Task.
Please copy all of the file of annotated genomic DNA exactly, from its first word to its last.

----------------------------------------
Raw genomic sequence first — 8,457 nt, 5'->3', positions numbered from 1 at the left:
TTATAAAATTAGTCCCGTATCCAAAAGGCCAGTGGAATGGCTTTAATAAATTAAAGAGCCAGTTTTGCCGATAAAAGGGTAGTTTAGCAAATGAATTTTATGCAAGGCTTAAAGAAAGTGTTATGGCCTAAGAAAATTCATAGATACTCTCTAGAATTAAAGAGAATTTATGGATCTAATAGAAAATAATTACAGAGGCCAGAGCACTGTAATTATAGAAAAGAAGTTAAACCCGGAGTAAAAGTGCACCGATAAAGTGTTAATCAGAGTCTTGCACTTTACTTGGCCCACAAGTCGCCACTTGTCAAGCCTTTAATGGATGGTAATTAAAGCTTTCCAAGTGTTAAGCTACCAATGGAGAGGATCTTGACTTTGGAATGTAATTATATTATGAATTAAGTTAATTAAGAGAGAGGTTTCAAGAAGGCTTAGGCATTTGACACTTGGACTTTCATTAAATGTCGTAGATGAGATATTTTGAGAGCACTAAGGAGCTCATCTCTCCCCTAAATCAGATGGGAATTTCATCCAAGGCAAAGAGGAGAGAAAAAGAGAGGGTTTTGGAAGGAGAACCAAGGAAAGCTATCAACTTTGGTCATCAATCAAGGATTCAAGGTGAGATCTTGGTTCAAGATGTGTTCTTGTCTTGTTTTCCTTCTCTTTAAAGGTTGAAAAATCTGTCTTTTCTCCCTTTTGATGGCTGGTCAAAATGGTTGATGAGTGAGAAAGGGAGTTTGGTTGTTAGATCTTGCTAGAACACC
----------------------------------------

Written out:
Raw genomic sequence first — 8,457 nt, 5'->3', positions numbered from 1 at the left:
TTATAAAATTAGTCCCGTATCCAAAAGGCCAGTGGAATGGCTTTAATAAATTAAAGAGCCAGTTTTGCCGATAAAAGGGTAGTTTAGCAAATGAATTTTATGCAAGGCTTAAAGAAAGTGTTATGGCCTAAGAAAATTCATAGATACTCTCTAGAATTAAAGAGAATTTATGGATCTAATAGAAAATAATTACAGAGGCCAGAGCACTGTAATTATAGAAAAGAAGTTAAACCCGGAGTAAAAGTGCACCGATAAAGTGTTAATCAGAGTCTTGCACTTTACTTGGCCCACAAGTCGCCACTTGTCAAGCCTTTAATGGATGGTAATTAAAGCTTTCCAAGTGTTAAGCTACCAATGGAGAGGATCTTGACTTTGGAATGTAATTATATTATGAATTAAGTTAATTAAGAGAGAGGTTTCAAGAAGGCTTAGGCATTTGACACTTGGACTTTCATTAAATGTCGTAGATGAGATATTTTGAGAGCACTAAGGAGCTCATCTCTCCCCTAAATCAGATGGGAATTTCATCCAAGGCAAAGAGGAGAGAAAAAGAGAGGGTTTTGGAAGGAGAACCAAGGAAAGCTATCAACTTTGGTCATCAATCAAGGATTCAAGGTGAGATCTTGGTTCAAGATGTGTTCTTGTCTTGTTTTCCTTCTCTTTAAAGGTTGAAAAATCTGTCTTTTCTCCCTTTTGATGGCTGGTCAAAATGGTTGATGAGTGAGAAAGGGAGTTTGGTTGTTAGATCTTGCTAGAACACC